Bethnal Green Mission Church in London’s East End represents a groundbreaking model for contemporary places of worship in dense urban environments.
The facade comprises a regular concrete grid with brick infill panels. EH Smith worked with the Architects to choose a brick to complement the local context, which contains a number of high-quality masonry buildings, including the V&A Museum of Childhood and St John at Bethnal Green church.
It also makes the scheme feel grounded and part of the city, in keeping with its community programme. The pale-toned brick is conceived as a contemporary interpretation of London stock brick, with the proportions of the masonry panels evoking the adjacent Georgian terrace.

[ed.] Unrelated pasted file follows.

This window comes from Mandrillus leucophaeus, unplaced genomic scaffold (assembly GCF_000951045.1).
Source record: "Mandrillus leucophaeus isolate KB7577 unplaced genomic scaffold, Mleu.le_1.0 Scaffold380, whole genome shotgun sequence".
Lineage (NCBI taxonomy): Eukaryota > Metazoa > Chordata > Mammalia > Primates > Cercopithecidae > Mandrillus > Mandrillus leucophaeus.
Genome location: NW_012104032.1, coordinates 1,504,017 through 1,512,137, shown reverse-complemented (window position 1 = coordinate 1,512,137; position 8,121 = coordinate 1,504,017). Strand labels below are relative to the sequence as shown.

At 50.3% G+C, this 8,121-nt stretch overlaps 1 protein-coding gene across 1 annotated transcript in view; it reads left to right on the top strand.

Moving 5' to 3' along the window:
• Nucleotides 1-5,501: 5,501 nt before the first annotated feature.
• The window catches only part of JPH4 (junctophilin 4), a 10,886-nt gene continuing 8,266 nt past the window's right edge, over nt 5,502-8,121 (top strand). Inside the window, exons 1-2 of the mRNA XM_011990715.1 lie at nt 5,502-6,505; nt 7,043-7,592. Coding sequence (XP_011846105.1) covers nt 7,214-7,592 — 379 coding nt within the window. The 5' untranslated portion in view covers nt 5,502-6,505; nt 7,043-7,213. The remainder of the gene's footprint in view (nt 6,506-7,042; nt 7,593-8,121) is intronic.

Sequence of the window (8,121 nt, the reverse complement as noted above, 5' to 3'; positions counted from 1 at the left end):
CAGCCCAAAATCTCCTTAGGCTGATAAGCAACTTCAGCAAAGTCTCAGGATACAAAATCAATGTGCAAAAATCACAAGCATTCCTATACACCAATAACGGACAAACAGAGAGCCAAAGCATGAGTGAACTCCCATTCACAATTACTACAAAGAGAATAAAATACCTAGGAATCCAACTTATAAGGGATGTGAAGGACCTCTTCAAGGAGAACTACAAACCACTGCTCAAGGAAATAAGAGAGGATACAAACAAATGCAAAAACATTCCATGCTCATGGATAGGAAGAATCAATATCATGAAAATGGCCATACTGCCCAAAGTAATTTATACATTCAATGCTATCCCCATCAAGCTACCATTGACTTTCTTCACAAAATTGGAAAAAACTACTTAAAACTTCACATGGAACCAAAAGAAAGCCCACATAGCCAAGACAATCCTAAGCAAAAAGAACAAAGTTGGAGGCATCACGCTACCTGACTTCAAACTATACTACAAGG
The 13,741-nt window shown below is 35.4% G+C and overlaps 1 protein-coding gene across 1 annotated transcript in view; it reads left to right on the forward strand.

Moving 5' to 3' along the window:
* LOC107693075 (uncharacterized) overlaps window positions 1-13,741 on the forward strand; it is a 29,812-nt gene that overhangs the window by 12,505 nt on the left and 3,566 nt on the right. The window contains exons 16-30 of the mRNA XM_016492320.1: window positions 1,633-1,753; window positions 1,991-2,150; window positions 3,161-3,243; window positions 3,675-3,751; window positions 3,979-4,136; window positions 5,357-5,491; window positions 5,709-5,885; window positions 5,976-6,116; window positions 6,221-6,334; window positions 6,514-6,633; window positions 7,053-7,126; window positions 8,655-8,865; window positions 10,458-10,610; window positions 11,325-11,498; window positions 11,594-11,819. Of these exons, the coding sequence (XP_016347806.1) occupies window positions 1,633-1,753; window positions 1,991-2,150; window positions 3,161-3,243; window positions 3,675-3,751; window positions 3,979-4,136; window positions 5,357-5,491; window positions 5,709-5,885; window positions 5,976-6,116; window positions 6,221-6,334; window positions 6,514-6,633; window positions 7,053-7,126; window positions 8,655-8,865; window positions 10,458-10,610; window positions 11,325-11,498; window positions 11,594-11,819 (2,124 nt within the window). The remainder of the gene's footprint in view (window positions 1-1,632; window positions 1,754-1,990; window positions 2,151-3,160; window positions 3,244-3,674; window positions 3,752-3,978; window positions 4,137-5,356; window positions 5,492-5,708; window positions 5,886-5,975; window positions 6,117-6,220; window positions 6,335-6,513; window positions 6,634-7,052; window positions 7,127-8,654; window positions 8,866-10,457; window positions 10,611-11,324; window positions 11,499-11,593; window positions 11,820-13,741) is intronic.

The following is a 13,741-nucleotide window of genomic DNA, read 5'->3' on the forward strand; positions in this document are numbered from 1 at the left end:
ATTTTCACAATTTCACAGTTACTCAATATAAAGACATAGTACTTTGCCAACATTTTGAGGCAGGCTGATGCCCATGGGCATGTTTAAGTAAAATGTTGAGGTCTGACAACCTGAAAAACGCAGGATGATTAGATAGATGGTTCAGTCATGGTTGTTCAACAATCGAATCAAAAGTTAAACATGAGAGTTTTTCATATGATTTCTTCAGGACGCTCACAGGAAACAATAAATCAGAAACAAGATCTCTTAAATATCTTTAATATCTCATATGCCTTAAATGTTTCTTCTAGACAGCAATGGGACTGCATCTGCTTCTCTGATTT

The bricks are laid in a raking monk bond, which produces a subtle woven aesthetic. The pattern is inspired by a series of bold diagonal ribs that form the ceiling of the double-height church space, which are themselves references to the cross vaulting in traditional churches; reinterpreted to form a contemporary aesthetic.
These beams penetrate the office spaces above, forming gaps to bring more natural light in, while also reinforcing visual connections between the different functions of the development.
Architect: Gatti Routh Rhodes
Contractors: Grangewood Brickwork Services Ltd